Neo-colonial currency allows French exploitation
By Anis Chowdhury and Jomo Kwame Sundaram
SYDNEY and KUALA LUMPUR, Aug 2 2022 (IPS) – Colonial-style currency board deals have enabled continued imperialist exploitation decades after formal colonial rule ended. These neocolonial monetary systems persist despite modest reforms.
In 2019, Italian Deputy Prime Minister Luigi Di Maio accused France of using monetary arrangements to “exploit” its former African colonies, “to impoverish Africa” and to “depart and then die at sea or arrive on our shores.
When France ratified the Bretton Woods agreements on December 26, 1945, it created the Franc Zone of the French Colonies in Africa (CFA), allowing France to update the pre-war colonial monetary arrangements.
The apparent intention of the “franc des colonies françaises d’Afrique” (FCFA) was to protect the French colonies from the drastic devaluation of the French franc (FF) necessary to peg its value to the US dollar, as agreed at Bretton Woods.
Then French Minister of Finance, René Pleven, said: “In a show of generosity and altruism, metropolitan France, wishing not to impose on its distant daughters the consequences of its own poverty, fixed different exchange rates for their change “.
In December 1958, the CFA franc became the “Franc of the African Financial Community” (still FCFA). In 1960, President Charles de Gaulle made CFA membership a prerequisite for decolonization in French West and Central Africa.
In recent years, the CFA has involved 14 countries in sub-Saharan Africa, mainly French-speaking, in two monetary unions, both using the FCFA: the West African Economic and Monetary Union (UEMOA) and the Economic and Monetary Community of Central Africa (CEMAC).
WAEMU includes Benin, Burkina Faso, Ivory Coast, Guinea-Bissau, Mali, Niger, Senegal and Togo, while CEMAC includes Cameroon, Central African Republic, Republic of Congo , Gabon, Equatorial Guinea and Chad.
France’s “indisputable advantages”
As de Gaulle’s finance minister, Valéry Giscard d’Estaing (later president) rightly complained about the “exorbitant privilege” of the US dollar. But he seemed blissfully unaware of the 1970 report by the French Socio-Economic Council on the “indisputable advantages of the CFA for France”.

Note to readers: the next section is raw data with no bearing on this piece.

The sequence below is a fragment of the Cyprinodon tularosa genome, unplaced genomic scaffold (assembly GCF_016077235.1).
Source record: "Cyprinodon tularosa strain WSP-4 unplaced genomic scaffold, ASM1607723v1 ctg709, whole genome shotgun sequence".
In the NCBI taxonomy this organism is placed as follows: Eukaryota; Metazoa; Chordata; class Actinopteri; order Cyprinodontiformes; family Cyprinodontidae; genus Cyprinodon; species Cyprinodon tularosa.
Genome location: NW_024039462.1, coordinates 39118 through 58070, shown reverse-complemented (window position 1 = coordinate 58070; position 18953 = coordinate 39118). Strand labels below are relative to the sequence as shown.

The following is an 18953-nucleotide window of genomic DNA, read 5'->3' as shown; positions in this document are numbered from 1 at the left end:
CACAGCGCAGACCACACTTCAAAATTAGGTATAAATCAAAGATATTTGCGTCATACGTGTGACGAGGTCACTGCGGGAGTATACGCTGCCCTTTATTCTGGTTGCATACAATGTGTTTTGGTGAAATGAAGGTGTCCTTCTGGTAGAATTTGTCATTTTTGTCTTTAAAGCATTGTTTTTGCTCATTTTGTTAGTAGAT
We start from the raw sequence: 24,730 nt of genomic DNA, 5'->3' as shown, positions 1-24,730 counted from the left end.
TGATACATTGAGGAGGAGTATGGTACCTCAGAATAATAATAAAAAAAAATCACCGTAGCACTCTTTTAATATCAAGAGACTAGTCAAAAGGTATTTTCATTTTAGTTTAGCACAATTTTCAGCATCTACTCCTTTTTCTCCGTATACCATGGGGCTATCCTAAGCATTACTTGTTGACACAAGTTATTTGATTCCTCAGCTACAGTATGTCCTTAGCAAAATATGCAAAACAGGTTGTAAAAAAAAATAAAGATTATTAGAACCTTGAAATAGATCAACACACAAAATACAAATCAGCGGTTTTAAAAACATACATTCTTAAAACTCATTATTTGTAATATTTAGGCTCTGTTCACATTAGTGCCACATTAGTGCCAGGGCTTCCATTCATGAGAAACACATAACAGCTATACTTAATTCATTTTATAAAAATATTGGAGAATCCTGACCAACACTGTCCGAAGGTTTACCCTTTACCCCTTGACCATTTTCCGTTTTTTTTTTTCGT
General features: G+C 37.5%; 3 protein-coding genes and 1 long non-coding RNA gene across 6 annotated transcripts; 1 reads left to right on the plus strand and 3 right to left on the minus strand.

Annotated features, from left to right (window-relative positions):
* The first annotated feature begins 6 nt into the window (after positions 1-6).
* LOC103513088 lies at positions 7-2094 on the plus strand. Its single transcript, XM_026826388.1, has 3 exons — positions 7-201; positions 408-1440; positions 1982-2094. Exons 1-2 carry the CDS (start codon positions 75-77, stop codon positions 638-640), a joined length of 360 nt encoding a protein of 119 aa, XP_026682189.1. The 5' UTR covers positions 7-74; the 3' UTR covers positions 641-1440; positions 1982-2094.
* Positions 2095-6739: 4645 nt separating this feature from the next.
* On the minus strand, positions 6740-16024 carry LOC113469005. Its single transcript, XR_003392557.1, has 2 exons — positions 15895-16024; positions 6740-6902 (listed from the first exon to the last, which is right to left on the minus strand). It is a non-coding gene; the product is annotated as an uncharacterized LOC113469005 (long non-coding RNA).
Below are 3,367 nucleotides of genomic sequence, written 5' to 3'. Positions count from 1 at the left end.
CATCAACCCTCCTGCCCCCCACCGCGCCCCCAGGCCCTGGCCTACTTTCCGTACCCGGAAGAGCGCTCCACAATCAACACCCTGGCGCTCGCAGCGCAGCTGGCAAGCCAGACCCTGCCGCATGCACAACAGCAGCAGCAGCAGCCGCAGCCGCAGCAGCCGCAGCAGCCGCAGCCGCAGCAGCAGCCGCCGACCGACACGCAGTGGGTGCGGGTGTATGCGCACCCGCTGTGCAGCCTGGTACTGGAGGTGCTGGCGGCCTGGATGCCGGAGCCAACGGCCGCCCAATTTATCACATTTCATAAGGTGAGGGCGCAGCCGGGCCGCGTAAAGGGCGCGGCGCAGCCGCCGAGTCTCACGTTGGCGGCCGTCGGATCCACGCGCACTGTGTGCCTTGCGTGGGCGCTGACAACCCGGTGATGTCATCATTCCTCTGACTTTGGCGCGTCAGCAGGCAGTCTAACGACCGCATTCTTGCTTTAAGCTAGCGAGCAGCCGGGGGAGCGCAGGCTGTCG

First, France could pay for imports from CFA countries with its own currency, thus saving foreign currency for other international obligations. This became particularly advantageous when the FF was weak and unstable.
Second, the French Treasury often paid negative real interest rates for CFA reserves. Thus, the CFA countries paid it to hold their foreign exchange reserves! Accumulated investment income is deployed as part of French aid to CFA countries in the form of loans repayable with interest!
But the CFA countries themselves cannot use their own reserves as credit collateral because they are held by the French Treasury. Thus, during the global financial crisis, they had to borrow, mainly from France, at commercial rates.
Third, by providing FCFA at the fixed rate, the seigniorage – the difference between the cost of issuing the currency and its face value – effectively accrued to France and the European Central Bank.
For each euro thus deposited, the equivalent in FCFA is issued and made available to the depositing country. When France joined the euro in 1999, one euro was worth 6.55957 FF, or 655.957 FCFA.
Fourth, French companies operating in the CFA were able to freely repatriate funds without incurring exchange rate risk.
The CFA economies thus effectively ceded monetary sovereignty to the French Treasury. Not surprisingly, France’s monetary control served its own economic interests, not those of CFA members.
CFA elites, French patrons
The CFA benefits not only France, but also the elites of the CFA countries. Their appetite for fake French lifestyles explains their preference for overvalued exchange rates.